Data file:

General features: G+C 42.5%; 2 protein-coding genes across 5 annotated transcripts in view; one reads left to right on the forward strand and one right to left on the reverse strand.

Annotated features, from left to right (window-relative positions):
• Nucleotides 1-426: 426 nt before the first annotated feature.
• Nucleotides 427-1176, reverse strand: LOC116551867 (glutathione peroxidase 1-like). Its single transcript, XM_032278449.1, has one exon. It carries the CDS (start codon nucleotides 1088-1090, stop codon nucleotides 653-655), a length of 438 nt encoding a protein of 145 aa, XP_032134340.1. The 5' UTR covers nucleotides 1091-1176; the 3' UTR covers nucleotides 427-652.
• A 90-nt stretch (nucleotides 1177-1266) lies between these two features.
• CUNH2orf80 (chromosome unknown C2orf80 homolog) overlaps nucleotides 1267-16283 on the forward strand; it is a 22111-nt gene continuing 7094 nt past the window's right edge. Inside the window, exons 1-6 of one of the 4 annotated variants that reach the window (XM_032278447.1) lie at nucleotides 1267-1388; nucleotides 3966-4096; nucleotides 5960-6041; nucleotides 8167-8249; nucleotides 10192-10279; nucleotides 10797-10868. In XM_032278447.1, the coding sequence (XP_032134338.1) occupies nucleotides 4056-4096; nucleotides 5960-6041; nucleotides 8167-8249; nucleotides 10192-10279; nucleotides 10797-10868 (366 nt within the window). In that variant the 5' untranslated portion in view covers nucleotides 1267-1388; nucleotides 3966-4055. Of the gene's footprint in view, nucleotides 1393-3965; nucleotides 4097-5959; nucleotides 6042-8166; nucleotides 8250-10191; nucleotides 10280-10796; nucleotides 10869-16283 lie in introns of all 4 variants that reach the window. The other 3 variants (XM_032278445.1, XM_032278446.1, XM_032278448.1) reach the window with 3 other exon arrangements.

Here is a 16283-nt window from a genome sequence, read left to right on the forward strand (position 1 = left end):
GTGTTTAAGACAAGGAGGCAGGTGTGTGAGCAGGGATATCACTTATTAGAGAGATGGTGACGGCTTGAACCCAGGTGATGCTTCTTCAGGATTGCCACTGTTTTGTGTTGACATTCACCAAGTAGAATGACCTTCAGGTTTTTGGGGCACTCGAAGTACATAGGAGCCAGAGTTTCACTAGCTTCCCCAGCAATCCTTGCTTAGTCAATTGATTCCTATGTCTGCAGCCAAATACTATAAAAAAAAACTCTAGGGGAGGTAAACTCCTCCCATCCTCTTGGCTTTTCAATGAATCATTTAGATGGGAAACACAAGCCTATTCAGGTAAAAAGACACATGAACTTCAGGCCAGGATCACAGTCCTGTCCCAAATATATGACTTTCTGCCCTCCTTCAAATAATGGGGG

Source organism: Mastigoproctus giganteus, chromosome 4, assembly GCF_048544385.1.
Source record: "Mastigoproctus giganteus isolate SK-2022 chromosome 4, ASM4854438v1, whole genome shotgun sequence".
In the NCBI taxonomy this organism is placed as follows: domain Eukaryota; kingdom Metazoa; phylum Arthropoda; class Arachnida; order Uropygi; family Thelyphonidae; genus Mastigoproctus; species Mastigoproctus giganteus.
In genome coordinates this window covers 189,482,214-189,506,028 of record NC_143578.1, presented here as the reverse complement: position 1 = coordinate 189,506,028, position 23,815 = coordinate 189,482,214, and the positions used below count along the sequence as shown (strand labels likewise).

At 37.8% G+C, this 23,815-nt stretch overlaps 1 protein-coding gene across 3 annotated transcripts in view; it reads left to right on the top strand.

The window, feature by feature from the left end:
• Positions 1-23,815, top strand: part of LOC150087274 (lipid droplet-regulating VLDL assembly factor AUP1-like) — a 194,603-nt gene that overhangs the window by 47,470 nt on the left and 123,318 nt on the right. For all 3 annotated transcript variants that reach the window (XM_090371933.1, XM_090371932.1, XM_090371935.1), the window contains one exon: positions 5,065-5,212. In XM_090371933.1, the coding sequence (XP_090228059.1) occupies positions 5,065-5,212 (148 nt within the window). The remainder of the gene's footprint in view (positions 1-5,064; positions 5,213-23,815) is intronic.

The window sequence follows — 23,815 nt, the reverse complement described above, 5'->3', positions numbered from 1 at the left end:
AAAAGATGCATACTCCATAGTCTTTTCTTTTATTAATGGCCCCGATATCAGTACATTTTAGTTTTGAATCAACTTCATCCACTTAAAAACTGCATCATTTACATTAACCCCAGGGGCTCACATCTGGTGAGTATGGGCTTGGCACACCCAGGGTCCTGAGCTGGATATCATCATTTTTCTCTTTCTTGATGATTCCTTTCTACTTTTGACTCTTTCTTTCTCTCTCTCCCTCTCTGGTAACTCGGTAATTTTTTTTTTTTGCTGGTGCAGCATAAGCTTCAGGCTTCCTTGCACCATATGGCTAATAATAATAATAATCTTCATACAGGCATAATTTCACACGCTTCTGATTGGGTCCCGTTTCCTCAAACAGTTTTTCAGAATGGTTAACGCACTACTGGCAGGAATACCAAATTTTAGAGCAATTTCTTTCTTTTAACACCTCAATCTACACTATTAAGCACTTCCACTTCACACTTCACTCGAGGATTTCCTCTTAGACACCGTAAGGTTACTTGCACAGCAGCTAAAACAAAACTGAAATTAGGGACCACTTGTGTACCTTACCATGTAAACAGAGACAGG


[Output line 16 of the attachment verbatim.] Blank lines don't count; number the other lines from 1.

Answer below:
The window sequence follows — 23,815 nt, the reverse complement described above, 5'->3', positions numbered from 1 at the left end: